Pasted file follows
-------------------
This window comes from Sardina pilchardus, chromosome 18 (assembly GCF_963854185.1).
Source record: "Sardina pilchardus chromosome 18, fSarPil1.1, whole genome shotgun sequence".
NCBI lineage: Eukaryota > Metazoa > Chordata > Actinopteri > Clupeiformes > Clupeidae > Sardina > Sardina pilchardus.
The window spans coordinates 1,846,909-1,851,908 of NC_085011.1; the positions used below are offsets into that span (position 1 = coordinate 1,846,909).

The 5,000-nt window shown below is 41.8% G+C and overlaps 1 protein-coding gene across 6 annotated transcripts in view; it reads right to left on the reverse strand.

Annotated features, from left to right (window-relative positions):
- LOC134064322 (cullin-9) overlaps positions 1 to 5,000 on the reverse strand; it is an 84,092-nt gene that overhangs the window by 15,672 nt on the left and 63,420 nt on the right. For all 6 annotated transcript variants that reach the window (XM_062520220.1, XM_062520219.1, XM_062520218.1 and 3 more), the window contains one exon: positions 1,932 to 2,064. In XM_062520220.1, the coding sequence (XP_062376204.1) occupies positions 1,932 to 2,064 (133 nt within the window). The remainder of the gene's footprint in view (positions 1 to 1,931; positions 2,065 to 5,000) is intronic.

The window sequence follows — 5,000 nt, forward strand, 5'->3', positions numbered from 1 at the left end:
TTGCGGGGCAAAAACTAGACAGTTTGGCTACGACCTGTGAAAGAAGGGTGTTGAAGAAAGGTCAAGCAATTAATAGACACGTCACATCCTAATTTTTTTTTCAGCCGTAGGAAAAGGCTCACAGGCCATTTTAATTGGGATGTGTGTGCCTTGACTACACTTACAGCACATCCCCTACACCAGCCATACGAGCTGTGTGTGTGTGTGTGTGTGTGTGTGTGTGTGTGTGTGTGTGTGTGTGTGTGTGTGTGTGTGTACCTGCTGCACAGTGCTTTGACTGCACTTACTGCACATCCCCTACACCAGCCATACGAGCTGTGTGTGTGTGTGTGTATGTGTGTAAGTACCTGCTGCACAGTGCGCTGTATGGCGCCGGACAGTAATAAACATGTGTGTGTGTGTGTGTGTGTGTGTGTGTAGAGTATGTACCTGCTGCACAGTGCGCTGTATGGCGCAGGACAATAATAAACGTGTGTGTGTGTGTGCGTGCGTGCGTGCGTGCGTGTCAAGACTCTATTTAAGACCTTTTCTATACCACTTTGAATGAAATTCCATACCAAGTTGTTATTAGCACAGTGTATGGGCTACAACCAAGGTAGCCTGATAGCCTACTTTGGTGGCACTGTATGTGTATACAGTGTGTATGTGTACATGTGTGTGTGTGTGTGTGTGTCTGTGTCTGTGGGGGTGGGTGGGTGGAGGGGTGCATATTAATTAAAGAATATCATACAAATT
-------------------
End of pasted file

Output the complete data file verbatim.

This window comes from Sardina pilchardus, chromosome 18 (assembly GCF_963854185.1).
Source record: "Sardina pilchardus chromosome 18, fSarPil1.1, whole genome shotgun sequence".
NCBI lineage: Eukaryota > Metazoa > Chordata > Actinopteri > Clupeiformes > Clupeidae > Sardina > Sardina pilchardus.
The window spans coordinates 1,846,909-1,851,908 of NC_085011.1; the positions used below are offsets into that span (position 1 = coordinate 1,846,909).

The 5,000-nt window shown below is 41.8% G+C and overlaps 1 protein-coding gene across 6 annotated transcripts in view; it reads right to left on the reverse strand.

Annotated features, from left to right (window-relative positions):
- LOC134064322 (cullin-9) overlaps positions 1 to 5,000 on the reverse strand; it is an 84,092-nt gene that overhangs the window by 15,672 nt on the left and 63,420 nt on the right. For all 6 annotated transcript variants that reach the window (XM_062520220.1, XM_062520219.1, XM_062520218.1 and 3 more), the window contains one exon: positions 1,932 to 2,064. In XM_062520220.1, the coding sequence (XP_062376204.1) occupies positions 1,932 to 2,064 (133 nt within the window). The remainder of the gene's footprint in view (positions 1 to 1,931; positions 2,065 to 5,000) is intronic.

The window sequence follows — 5,000 nt, forward strand, 5'->3', positions numbered from 1 at the left end:
TTGCGGGGCAAAAACTAGACAGTTTGGCTACGACCTGTGAAAGAAGGGTGTTGAAGAAAGGTCAAGCAATTAATAGACACGTCACATCCTAATTTTTTTTTCAGCCGTAGGAAAAGGCTCACAGGCCATTTTAATTGGGATGTGTGTGCCTTGACTACACTTACAGCACATCCCCTACACCAGCCATACGAGCTGTGTGTGTGTGTGTGTGTGTGTGTGTGTGTGTGTGTGTGTGTGTGTGTGTGTGTGTGTGTGTACCTGCTGCACAGTGCTTTGACTGCACTTACTGCACATCCCCTACACCAGCCATACGAGCTGTGTGTGTGTGTGTGTATGTGTGTAAGTACCTGCTGCACAGTGCGCTGTATGGCGCCGGACAGTAATAAACATGTGTGTGTGTGTGTGTGTGTGTGTGTGTAGAGTATGTACCTGCTGCACAGTGCGCTGTATGGCGCAGGACAATAATAAACGTGTGTGTGTGTGTGCGTGCGTGCGTGCGTGCGTGTCAAGACTCTATTTAAGACCTTTTCTATACCACTTTGAATGAAATTCCATACCAAGTTGTTATTAGCACAGTGTATGGGCTACAACCAAGGTAGCCTGATAGCCTACTTTGGTGGCACTGTATGTGTATACAGTGTGTATGTGTACATGTGTGTGTGTGTGTGTGTGTCTGTGTCTGTGGGGGTGGGTGGGTGGAGGGGTGCATATTAATTAAAGAATATCATACAAATT